By Michael Hudson, CEO and Co-Founder of GameBake
In recent years there has been a growing awareness among developers, publishers and mobile marketers that alternative Android app stores – such as Samsung Galaxy Store and Huawei App Gallery – are a considerable opportunity to reach valuable global audiences that often cannot be found on Google Play and iOS.
In 2021, Apple’s deprecation of its identifier for advertisers (IDFA) accelerated this trend to the point that hypercasual mobile games’ ad spend was higher on Android than iOS for the very first time. Of course, a large proportion of this budget went to Google Play, but experimentation with alternative stores also reached an unprecedented level.
This shift is part of a growing reticence on the part of major smartphone manufacturers to continue playing second fiddle to Google Play on their own devices. Several are increasingly prioritising the development of their own app ecosystems, and this decentralisation trend has also boosted independent global stores such as Uptodown and TapTap.
While alternative Android stores are certainly gaining traction, their content libraries and monetisation infrastructure still lag behind the vast oiled machines of Google Play and the Apple AppStore. The upshot of this is that most major publishers and adtech firms are keeping a watching brief, unwilling to make the first substantive move into a new ecosystem, begging the question: which will come first, the content or the monetisation tools?
Why are big players still on the sidelines?
To reach the next phase of growth, these stores need more content and they need effective ways to monetise it. However, many leading game and app publishers aren’t yet convinced that alternative stores are lucrative enough to justify distributing their content to them. It’s not so much that the audiences of alternative app stores are small – Huawei alone has over 700 million users in its global ecosystem – it’s that in many cases publishers have limited revenue sources available to them. In particular, alternative stores’ advertising ecosystems are much more basic than the main two app stores’, and where they operate in-built payments infrastructure this can require unfamiliar technical integrations for publishers.
Without top drawer content from the world’s biggest publishers to encourage users to spend money, other ad networks, demand side platforms (DSPs) and supply side platforms (SSPs) haven’t typically prioritised alternative stores.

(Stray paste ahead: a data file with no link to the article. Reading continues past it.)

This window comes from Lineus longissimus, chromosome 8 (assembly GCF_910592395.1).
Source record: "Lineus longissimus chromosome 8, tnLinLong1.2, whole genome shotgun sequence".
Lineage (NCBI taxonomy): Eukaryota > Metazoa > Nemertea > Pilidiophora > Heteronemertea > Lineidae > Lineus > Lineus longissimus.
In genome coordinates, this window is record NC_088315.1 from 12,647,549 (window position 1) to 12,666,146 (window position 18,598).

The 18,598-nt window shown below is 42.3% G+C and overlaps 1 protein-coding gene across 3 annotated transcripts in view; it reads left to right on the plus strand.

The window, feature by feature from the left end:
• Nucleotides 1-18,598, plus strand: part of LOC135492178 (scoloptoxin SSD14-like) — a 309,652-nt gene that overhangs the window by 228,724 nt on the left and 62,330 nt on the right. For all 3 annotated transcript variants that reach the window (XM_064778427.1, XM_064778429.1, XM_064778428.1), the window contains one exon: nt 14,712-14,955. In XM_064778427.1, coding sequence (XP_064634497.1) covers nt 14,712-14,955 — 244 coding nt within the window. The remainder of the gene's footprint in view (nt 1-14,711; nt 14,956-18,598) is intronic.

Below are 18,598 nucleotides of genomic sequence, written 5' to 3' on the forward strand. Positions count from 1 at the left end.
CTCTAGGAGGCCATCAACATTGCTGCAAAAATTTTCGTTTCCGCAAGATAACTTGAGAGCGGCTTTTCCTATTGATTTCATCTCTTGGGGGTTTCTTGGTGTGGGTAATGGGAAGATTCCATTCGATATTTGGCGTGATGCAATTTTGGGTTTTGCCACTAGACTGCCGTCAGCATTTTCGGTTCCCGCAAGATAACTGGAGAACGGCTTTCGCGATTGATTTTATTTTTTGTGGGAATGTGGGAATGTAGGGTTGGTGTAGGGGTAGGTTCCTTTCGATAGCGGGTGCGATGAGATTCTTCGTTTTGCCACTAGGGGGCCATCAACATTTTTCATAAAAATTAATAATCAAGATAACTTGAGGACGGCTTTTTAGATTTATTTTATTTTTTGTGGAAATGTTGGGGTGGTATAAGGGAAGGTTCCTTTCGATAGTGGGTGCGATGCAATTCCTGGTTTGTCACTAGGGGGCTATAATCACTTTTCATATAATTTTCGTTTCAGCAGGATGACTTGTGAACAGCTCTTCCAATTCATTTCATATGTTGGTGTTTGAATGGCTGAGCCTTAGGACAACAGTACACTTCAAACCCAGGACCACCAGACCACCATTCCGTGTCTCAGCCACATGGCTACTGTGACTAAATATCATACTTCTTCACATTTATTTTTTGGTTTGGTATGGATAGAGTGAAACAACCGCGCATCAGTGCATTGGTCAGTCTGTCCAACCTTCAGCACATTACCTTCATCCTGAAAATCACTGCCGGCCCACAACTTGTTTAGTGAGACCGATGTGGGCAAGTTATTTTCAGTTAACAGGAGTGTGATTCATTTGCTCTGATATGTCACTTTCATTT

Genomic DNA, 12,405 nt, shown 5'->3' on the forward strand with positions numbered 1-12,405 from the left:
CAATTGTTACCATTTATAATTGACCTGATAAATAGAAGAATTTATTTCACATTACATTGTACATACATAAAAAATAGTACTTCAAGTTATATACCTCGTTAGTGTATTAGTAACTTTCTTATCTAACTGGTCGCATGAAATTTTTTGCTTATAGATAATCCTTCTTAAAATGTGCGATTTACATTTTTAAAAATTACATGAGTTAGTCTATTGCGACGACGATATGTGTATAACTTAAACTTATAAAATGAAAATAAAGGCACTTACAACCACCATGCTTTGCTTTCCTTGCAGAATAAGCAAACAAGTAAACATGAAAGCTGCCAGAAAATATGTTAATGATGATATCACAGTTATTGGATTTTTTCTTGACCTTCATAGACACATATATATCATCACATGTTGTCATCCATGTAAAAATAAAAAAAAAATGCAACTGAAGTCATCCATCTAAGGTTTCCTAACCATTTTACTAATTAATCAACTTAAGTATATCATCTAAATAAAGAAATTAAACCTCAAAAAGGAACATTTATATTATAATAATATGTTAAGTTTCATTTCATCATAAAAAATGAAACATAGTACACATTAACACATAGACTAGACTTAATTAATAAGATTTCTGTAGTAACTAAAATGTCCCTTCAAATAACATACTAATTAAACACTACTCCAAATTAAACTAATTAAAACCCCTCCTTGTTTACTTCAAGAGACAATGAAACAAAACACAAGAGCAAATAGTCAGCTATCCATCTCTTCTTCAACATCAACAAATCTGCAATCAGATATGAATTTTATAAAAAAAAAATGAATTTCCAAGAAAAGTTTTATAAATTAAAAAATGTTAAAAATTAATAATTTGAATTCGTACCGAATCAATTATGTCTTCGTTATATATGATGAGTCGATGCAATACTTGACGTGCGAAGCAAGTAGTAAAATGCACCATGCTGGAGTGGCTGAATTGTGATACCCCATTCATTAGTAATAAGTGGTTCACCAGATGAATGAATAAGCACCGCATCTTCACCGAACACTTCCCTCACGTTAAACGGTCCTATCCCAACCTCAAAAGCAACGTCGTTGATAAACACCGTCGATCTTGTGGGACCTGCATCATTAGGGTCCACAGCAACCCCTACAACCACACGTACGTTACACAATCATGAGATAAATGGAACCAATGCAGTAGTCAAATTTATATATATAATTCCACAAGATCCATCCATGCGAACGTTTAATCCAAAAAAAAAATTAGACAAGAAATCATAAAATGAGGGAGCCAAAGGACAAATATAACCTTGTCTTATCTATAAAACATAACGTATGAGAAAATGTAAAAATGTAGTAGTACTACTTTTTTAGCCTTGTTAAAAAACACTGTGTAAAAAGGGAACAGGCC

This lack of depth is a problem because games and apps rely on different sources of user traffic to monetise effectively. To give a concrete example, a popular game distributed by GameBake to a major alternative store experienced a seasonal revenue drop of nearly three-quarters (75%) over the last Christmas period. The game, which is also on iOS and Google Play, would typically expect to see a seasonal revenue drop of just 10-15% on those platforms, which have multiple sources of user traffic and revenue built in.
Strong shoots of change
This is slowly changing. For example, AdMob is available on Samsung Galaxy Store, and it’s likely that other networks are already running tests with alternative stores. While they need to continue expanding their advertising offerings, Samsung and Huawei do already enable effective monetisation with in-app purchases (IAPs). And this relative lack of competition does provide a nice opportunity for publishers: by getting in early they can secure far lower costs for installs and impressions that stand them in very good stead as these ecosystems scale with further monetisation tools.
While it’s certainly true that alternative Android stores can be a route to hard-to-reach eastern markets, a little known fact is that some offer direct access to ‘premium’ western users too. More than 10% of AppGallery’s audience is in Europe – upwards of 70 million people – with the company looking to grow its proposition for western Europe in particular.
And while IAPs don’t yet exist on many independent stores like Aptoide, Uptodown and TapTap due to lack of proprietary payments infrastructure, this will also change as they scale. Even so, premium content is already making its way to these stores. Garena Free Fire, for example, was the most downloaded game in December 2021, with 24 million downloads across iOS and Google Play combined. The same game features prominently on Aptoide where it has accrued over 56 million lifetime downloads – a valuable additional audience for its publisher, Garena.
Creating a virtuous cycle
For these green shoots to grow into tall oaks, alternative stores need to demonstrate continued user growth and, crucially, spend in their ecosystems.
Giant publishers need to be convinced that the infrastructure is in place to make their apps and games not only be marginally profitable, but ensure strong return on investment. The only alternative is putting the cart before the horse and paying out of pocket to secure major IPs. Leading adtech players also need to see more evidence that there’s sufficient spend churning through content on alternative stores, although signs are certainly positive on this front.
Top content will attract the leading adtech infrastructure. And effective monetisation tools will act as a magnet for content, creating a virtuous cycle of growth around alternative app stores’ large, engaged audiences. As with the age-old chicken and egg conundrum, it doesn’t particularly matter which comes first, just that they do.
As this happens and the upward trajectory of alternative stores continues to rise, it’s not unrealistic to predict that they could account for around a quarter of the global market by 2025.